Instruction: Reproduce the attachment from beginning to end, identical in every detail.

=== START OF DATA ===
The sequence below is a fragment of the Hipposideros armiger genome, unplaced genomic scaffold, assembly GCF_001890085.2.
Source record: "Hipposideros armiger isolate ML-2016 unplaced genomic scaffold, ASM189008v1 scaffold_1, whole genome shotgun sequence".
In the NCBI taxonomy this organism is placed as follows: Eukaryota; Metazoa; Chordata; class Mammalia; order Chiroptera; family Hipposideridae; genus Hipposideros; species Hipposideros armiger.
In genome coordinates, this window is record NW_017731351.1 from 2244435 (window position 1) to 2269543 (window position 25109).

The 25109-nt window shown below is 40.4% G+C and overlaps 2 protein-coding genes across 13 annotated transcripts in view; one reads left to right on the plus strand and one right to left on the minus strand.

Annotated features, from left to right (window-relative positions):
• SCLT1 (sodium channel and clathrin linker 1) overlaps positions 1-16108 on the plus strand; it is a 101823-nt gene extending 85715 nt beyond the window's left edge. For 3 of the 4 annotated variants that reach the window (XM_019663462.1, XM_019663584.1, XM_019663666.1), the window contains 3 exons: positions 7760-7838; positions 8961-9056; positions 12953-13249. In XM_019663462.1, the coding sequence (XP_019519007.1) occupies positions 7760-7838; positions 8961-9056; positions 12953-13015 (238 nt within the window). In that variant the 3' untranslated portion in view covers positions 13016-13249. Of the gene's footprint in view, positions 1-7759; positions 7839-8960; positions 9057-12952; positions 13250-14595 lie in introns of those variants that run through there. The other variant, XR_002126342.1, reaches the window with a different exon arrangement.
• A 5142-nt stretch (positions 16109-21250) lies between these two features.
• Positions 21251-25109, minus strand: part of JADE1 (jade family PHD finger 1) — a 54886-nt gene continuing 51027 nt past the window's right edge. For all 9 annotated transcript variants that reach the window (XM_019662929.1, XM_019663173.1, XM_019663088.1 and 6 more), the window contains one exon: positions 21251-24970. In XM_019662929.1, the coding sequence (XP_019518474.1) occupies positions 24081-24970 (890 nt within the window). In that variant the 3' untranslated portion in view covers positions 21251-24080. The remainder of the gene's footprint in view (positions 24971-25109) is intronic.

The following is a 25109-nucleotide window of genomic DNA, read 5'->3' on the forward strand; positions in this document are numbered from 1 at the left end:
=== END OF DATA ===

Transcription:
The sequence below is a fragment of the Hipposideros armiger genome, unplaced genomic scaffold, assembly GCF_001890085.2.
Source record: "Hipposideros armiger isolate ML-2016 unplaced genomic scaffold, ASM189008v1 scaffold_1, whole genome shotgun sequence".
In the NCBI taxonomy this organism is placed as follows: Eukaryota; Metazoa; Chordata; class Mammalia; order Chiroptera; family Hipposideridae; genus Hipposideros; species Hipposideros armiger.
In genome coordinates, this window is record NW_017731351.1 from 2244435 (window position 1) to 2269543 (window position 25109).

The 25109-nt window shown below is 40.4% G+C and overlaps 2 protein-coding genes across 13 annotated transcripts in view; one reads left to right on the plus strand and one right to left on the minus strand.

Annotated features, from left to right (window-relative positions):
• SCLT1 (sodium channel and clathrin linker 1) overlaps positions 1-16108 on the plus strand; it is a 101823-nt gene extending 85715 nt beyond the window's left edge. For 3 of the 4 annotated variants that reach the window (XM_019663462.1, XM_019663584.1, XM_019663666.1), the window contains 3 exons: positions 7760-7838; positions 8961-9056; positions 12953-13249. In XM_019663462.1, the coding sequence (XP_019519007.1) occupies positions 7760-7838; positions 8961-9056; positions 12953-13015 (238 nt within the window). In that variant the 3' untranslated portion in view covers positions 13016-13249. Of the gene's footprint in view, positions 1-7759; positions 7839-8960; positions 9057-12952; positions 13250-14595 lie in introns of those variants that run through there. The other variant, XR_002126342.1, reaches the window with a different exon arrangement.
• A 5142-nt stretch (positions 16109-21250) lies between these two features.
• Positions 21251-25109, minus strand: part of JADE1 (jade family PHD finger 1) — a 54886-nt gene continuing 51027 nt past the window's right edge. For all 9 annotated transcript variants that reach the window (XM_019662929.1, XM_019663173.1, XM_019663088.1 and 6 more), the window contains one exon: positions 21251-24970. In XM_019662929.1, the coding sequence (XP_019518474.1) occupies positions 24081-24970 (890 nt within the window). In that variant the 3' untranslated portion in view covers positions 21251-24080. The remainder of the gene's footprint in view (positions 24971-25109) is intronic.

The following is a 25109-nucleotide window of genomic DNA, read 5'->3' on the forward strand; positions in this document are numbered from 1 at the left end: